Expect the unexpected: Flash floods in Northern Colorado September 2013

Contributed by Fredrik Wetterhall, Linus Magnusson and Ivan Tsonevsky

Source: CNN.com

Source: CNN.com

On Monday 9 September, rain started falling in northern Colorado, breaking a long warm spell. When the rain finally stopped a week later, Boulder had received 448 mm (17.6 inches) of rain, with the 12 September as the wettest day with 230 mm, a value that is unprecedented in historical records. The latest estimate is that the flood was likely a 100-year event.

Figure from  http://www.climatecentral.org/. Accumulated rainfall in inches for the wettest and driest years for Boulder, with yellow showing this year's precipitation

Figure from http://www.climatecentral.org/. Accumulated rainfall in inches for the wettest and driest years for Boulder, with yellow showing this year’s precipitation

The event was unexpected and disastrous, killing at least 8 people and destroying or damaging thousands of homes. The economic losses of the event are estimated in the order of $2 billion, and a substantial part of these losses was uninsured.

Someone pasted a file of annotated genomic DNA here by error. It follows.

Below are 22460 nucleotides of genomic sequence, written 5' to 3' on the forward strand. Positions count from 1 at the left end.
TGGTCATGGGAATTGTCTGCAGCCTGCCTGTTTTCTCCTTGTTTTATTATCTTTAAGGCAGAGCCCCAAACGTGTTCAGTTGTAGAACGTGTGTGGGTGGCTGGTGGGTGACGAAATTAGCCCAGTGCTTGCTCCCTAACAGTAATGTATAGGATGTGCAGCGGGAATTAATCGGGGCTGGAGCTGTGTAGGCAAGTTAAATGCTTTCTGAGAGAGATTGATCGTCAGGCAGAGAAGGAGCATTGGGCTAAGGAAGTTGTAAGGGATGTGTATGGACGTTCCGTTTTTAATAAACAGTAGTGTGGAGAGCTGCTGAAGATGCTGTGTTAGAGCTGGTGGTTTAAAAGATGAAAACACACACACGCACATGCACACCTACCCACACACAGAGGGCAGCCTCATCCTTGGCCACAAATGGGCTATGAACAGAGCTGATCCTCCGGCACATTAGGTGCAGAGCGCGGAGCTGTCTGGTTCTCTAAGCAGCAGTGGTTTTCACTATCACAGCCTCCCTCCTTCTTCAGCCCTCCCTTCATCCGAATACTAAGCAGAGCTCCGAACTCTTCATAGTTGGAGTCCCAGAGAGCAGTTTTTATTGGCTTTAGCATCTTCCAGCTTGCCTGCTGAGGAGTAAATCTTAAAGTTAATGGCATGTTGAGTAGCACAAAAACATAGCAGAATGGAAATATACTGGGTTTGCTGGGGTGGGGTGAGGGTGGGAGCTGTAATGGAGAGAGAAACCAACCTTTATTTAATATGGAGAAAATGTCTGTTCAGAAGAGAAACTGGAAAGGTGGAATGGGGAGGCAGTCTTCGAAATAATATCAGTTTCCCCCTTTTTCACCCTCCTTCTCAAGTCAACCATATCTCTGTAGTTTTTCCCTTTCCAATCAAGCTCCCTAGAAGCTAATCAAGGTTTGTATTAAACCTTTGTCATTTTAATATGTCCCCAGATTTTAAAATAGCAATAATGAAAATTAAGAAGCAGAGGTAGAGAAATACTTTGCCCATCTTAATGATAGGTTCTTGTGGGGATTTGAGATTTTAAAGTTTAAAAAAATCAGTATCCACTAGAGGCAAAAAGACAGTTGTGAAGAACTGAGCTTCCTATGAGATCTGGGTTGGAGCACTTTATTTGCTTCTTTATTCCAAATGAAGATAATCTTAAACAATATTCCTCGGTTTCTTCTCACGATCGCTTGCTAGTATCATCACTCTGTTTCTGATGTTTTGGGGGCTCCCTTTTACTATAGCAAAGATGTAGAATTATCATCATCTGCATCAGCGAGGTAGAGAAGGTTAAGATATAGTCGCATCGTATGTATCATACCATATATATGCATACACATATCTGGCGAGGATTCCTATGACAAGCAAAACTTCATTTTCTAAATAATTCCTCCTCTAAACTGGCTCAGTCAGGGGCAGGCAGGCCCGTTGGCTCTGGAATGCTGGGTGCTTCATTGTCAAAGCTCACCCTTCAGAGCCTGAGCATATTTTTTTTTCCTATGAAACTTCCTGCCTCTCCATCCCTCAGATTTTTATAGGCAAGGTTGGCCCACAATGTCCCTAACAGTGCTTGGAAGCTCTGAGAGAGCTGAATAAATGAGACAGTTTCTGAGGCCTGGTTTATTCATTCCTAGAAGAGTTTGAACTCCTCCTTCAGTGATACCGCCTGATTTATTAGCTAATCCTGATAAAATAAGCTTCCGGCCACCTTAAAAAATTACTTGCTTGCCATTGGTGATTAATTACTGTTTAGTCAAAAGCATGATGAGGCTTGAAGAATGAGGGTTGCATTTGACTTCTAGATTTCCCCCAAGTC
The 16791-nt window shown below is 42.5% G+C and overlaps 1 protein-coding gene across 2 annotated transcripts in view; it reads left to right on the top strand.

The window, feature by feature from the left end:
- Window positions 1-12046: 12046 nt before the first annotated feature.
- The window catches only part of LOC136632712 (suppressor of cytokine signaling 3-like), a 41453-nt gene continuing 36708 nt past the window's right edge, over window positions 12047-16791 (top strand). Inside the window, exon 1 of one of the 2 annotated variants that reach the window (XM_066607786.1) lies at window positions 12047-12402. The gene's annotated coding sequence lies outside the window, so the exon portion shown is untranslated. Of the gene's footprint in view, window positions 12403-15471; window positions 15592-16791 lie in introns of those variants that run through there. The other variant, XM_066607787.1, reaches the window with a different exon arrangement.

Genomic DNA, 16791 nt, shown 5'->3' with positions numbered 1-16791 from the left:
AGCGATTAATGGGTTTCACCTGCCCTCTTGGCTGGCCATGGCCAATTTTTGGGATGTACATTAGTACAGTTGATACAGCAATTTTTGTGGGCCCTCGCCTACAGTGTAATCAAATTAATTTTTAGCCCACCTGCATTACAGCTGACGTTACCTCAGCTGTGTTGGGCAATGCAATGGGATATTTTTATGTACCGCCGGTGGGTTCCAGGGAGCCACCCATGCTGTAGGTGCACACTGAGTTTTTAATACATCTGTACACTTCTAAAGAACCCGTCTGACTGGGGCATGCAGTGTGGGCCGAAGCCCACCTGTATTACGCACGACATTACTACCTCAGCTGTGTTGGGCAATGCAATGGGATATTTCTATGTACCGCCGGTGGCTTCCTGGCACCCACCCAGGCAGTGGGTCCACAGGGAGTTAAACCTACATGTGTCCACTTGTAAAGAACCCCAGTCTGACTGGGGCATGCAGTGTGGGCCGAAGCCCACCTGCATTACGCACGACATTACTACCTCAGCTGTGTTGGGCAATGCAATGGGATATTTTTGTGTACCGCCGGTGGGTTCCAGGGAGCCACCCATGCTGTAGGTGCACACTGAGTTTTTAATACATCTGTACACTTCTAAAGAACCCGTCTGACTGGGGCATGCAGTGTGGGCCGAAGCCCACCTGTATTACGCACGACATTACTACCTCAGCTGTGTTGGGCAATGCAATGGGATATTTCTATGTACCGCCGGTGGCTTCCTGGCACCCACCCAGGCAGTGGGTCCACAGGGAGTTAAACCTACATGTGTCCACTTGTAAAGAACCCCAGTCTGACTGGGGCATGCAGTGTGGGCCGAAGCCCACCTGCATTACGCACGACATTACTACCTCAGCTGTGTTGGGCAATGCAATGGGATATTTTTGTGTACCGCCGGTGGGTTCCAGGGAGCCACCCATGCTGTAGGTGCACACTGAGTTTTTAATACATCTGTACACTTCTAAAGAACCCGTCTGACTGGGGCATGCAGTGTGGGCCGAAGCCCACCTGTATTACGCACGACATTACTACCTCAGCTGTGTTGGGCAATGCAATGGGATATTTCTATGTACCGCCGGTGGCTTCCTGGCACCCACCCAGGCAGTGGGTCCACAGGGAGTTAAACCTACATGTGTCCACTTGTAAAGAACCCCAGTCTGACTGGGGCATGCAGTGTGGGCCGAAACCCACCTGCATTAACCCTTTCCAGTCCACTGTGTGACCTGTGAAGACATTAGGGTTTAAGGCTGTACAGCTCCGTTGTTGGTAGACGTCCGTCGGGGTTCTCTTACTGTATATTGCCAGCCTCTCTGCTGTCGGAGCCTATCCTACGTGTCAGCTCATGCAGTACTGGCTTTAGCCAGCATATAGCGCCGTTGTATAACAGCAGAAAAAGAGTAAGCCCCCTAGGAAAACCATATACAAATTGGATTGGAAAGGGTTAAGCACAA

Atmospheric conditions that led to the event

A preliminary analysis of the reasons for the development of such an extreme situation points to a combination of a very stationary synoptic situation causing the weather systems to “park” over the area, and secondly very moist air coming up from the south, which can be referred to as an atmospheric river. The extreme rainfall  was a combination of precipitation caused by orographic lifting plus convective storms.

Figure showing  water vapor images from the GOES-15 and GOES-13 weather satellites. (Animation: Cooperative Institute for Meteorological Satellite Studies, click to play)

Figure showing water vapor images from the GOES-15 and GOES-13 weather satellites. (Animation: Cooperative Institute for Meteorological Satellite Studies)

How well was the event forecasted?

ECMWF predicted the general precipitation pattern but the maximum in the Boulder area was underestimated. For the longer forecast ranges, the precipitation pattern was present but still the amplitude was underestimated.


The figure shows the accumulated precipitation from the NEXRAD product, for the period 11-13 Sept. In the right panel the area around Boulder is zoomed in. The maximum precipitation from NEXRAD was more than 200 mm for the 3-day period


The figure shows accumulated precipitation from the high resolution forecasts for the same period as the NEXRAD product. The right panel forecast from 7 September (4-7 day forecast), the mid panel from 9 Sept 00 UTC (2-5 day forecast) and the left panel shows the forecast from 11 Sept 00 UTC (0-3 day forecast).